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4 Tips for Staying on Top of Your Diabetes When Traveling

When you’re traveling, there are a lot of details to take care of. You may need to figure out what time to get to the airport, fill up your gas tank, find directions to where you’re staying, take your dog to the kennel or all of the above.

When you have diabetes, there’s another layer of things you need to remember. But don’t let that keep you home. 

“Diabetes does not have to limit travel. People are living with diabetes from all walks of life and travel daily. In fact, Pietro Marsala from Scottsdale, AZ, became the first commercial airline pilot with type 1 diabetes in 2020,” said Jordan Wagner, a diabetes educator with Banner Health who has type 1 diabetes.

Wagner shared advice for packing and traveling when you have diabetes. “Diabetes never takes a break. It is important to be prepared for any situation that could arise with diabetes management while you travel,” he said.

1. Pack so you’re prepared for problems

Make sure you have what you need if you face delays or lost luggage. “Bring extra supplies,” Wagner said. “My rule of thumb is to bring at least double the amount I need for the trip. As an example, if I am going to be out of town for ten days, I’ll bring enough supplies for at least 20 days.”

What to bring depends on what you need to manage your diabetes. Your list may include:

  • Glucose meter and batteries
  • Test strips
  • Medications
  • Syringes
  • Insulin pens
  • Insulin pump supplies
  • Low blood sugar treatments
  • Glucagon emergency kits
  • Ketone test sticks
  • Lancets
  • Alcohol swaps
  • Continuous glucose monitors (CGMs)
  • Case to keep insulin cool during travel (Wagner said FRIO is a good option)

2. Know how to navigate airport security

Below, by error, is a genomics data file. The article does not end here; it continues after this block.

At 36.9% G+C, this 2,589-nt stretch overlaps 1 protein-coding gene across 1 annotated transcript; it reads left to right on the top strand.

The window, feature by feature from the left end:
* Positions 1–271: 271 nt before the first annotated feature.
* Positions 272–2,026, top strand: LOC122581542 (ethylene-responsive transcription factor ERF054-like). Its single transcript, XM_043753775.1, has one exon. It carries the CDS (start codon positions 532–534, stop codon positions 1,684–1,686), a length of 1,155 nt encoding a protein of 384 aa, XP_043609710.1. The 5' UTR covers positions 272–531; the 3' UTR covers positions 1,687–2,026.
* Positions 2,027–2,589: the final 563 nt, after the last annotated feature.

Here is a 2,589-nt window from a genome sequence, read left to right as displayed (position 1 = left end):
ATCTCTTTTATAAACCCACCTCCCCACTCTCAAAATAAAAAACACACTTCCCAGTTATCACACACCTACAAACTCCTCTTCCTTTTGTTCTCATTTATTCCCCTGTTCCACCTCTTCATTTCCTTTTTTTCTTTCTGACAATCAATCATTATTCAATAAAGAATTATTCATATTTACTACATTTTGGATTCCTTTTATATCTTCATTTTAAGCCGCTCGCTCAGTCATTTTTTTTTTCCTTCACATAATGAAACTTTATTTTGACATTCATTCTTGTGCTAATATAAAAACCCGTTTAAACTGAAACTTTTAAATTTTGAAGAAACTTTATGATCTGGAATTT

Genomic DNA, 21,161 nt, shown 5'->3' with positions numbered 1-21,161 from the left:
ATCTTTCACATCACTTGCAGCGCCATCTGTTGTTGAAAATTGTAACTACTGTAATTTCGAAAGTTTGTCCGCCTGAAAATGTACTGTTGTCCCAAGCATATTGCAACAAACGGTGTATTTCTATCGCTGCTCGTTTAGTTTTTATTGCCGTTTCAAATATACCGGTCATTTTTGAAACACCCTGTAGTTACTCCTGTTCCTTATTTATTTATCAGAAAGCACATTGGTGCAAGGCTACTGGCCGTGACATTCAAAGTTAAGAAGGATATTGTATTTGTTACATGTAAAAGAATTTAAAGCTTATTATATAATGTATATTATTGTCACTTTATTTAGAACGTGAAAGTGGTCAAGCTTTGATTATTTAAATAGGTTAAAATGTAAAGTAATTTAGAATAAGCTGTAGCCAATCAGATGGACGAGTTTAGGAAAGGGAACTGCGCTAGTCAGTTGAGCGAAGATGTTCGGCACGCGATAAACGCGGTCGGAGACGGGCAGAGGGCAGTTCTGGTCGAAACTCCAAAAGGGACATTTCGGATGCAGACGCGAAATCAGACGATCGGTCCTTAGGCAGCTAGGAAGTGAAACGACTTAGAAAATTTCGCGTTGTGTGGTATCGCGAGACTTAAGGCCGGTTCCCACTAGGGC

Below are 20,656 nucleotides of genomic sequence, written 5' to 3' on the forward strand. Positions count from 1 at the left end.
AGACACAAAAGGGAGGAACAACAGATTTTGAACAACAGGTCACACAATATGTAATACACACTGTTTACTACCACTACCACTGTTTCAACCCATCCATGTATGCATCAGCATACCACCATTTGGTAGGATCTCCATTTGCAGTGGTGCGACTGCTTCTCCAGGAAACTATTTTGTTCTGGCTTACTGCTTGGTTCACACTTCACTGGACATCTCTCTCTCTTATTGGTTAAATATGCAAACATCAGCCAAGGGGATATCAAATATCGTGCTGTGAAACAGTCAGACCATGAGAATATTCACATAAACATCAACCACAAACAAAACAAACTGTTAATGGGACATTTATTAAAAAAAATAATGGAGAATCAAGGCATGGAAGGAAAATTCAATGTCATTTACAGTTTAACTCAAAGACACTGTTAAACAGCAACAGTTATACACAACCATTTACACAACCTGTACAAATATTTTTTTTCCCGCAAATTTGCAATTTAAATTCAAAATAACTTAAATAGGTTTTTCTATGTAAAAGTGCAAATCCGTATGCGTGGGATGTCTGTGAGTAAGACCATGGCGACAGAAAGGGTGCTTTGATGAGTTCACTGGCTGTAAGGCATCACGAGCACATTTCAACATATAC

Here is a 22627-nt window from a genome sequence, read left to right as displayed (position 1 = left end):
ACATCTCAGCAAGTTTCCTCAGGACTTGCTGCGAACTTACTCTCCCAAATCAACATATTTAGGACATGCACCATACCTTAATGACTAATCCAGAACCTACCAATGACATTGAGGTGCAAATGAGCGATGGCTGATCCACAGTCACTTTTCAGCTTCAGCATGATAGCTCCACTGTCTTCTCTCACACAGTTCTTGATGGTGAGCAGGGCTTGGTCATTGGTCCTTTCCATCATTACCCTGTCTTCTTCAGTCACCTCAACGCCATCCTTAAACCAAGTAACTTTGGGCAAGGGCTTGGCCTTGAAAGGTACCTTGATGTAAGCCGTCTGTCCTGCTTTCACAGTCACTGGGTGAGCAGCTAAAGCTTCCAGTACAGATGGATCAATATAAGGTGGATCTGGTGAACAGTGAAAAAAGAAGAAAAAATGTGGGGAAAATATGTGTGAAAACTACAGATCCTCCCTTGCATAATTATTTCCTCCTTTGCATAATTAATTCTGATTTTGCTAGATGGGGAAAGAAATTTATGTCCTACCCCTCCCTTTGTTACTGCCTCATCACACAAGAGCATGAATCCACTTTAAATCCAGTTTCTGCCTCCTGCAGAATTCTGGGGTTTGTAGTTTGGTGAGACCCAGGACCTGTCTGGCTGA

The Transportation Security Administration (TSA) has regulations in place to accommodate passengers with diabetes and their medical supplies. 

“Most airport security employees are very familiar with diabetes medications and devices,” Wagner said. “Some people choose to have a written letter from their doctor with them to share with security employees.” The letter can state your condition and what medications and equipment you need. You may also want to have a medical ID bracelet or card.

These tips can help you get past the scanners smoothly:

  • Let security personnel know that you have diabetes and you’re carrying medication and supplies.
  • Make sure all of your medication is labeled and the prescription information is visible.
  • Let airport security employees know if you are wearing a CGM or insulin pump and where they are located.
  • Don’t take your insulin pump through the X-ray or CT scanner. “The safest option for your insulin pump is the metal detector or having a physical patdown by the security employee,” Wagner said. “Once you’ve passed through the security screening, you will be asked to touch your insulin pump thoroughly, and the security employee will take a sample from your fingers to check for any suspicious or illegal substances. After that, you’re free to go to your next destination.” For specific guidance on traveling with your insulin pump, check the manufacturer’s website.